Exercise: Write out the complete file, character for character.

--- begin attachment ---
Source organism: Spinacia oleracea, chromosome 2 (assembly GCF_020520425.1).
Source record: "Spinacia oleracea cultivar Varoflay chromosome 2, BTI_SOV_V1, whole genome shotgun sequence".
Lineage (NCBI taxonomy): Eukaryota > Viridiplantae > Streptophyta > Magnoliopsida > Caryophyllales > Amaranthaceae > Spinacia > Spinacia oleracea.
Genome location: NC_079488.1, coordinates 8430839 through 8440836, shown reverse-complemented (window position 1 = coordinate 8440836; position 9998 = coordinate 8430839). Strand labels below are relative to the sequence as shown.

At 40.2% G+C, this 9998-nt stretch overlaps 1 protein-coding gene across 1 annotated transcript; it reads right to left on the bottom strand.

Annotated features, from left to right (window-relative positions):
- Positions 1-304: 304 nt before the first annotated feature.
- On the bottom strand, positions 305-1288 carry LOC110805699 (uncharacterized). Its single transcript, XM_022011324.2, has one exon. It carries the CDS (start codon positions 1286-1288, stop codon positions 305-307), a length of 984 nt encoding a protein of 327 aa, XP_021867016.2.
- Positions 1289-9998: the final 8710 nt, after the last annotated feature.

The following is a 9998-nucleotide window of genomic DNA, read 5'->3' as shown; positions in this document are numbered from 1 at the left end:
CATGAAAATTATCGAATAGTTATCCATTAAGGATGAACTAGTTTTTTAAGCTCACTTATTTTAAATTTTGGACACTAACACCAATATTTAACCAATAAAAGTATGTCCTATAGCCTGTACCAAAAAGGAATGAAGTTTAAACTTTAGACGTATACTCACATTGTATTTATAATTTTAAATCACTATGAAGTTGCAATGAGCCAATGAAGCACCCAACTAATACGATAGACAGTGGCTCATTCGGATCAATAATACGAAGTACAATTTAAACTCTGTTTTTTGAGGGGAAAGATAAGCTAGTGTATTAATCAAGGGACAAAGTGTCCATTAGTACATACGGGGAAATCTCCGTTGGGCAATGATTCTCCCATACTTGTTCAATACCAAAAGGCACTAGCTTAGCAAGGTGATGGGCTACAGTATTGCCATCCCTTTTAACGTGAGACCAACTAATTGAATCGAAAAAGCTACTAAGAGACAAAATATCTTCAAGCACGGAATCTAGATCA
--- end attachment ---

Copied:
Source organism: Spinacia oleracea, chromosome 2 (assembly GCF_020520425.1).
Source record: "Spinacia oleracea cultivar Varoflay chromosome 2, BTI_SOV_V1, whole genome shotgun sequence".
Lineage (NCBI taxonomy): Eukaryota > Viridiplantae > Streptophyta > Magnoliopsida > Caryophyllales > Amaranthaceae > Spinacia > Spinacia oleracea.
Genome location: NC_079488.1, coordinates 8430839 through 8440836, shown reverse-complemented (window position 1 = coordinate 8440836; position 9998 = coordinate 8430839). Strand labels below are relative to the sequence as shown.

At 40.2% G+C, this 9998-nt stretch overlaps 1 protein-coding gene across 1 annotated transcript; it reads right to left on the bottom strand.

Annotated features, from left to right (window-relative positions):
- Positions 1-304: 304 nt before the first annotated feature.
- On the bottom strand, positions 305-1288 carry LOC110805699 (uncharacterized). Its single transcript, XM_022011324.2, has one exon. It carries the CDS (start codon positions 1286-1288, stop codon positions 305-307), a length of 984 nt encoding a protein of 327 aa, XP_021867016.2.
- Positions 1289-9998: the final 8710 nt, after the last annotated feature.

The following is a 9998-nucleotide window of genomic DNA, read 5'->3' as shown; positions in this document are numbered from 1 at the left end:
CATGAAAATTATCGAATAGTTATCCATTAAGGATGAACTAGTTTTTTAAGCTCACTTATTTTAAATTTTGGACACTAACACCAATATTTAACCAATAAAAGTATGTCCTATAGCCTGTACCAAAAAGGAATGAAGTTTAAACTTTAGACGTATACTCACATTGTATTTATAATTTTAAATCACTATGAAGTTGCAATGAGCCAATGAAGCACCCAACTAATACGATAGACAGTGGCTCATTCGGATCAATAATACGAAGTACAATTTAAACTCTGTTTTTTGAGGGGAAAGATAAGCTAGTGTATTAATCAAGGGACAAAGTGTCCATTAGTACATACGGGGAAATCTCCGTTGGGCAATGATTCTCCCATACTTGTTCAATACCAAAAGGCACTAGCTTAGCAAGGTGATGGGCTACAGTATTGCCATCCCTTTTAACGTGAGACCAACTAATTGAATCGAAAAAGCTACTAAGAGACAAAATATCTTCAAGCACGGAATCTAGATCA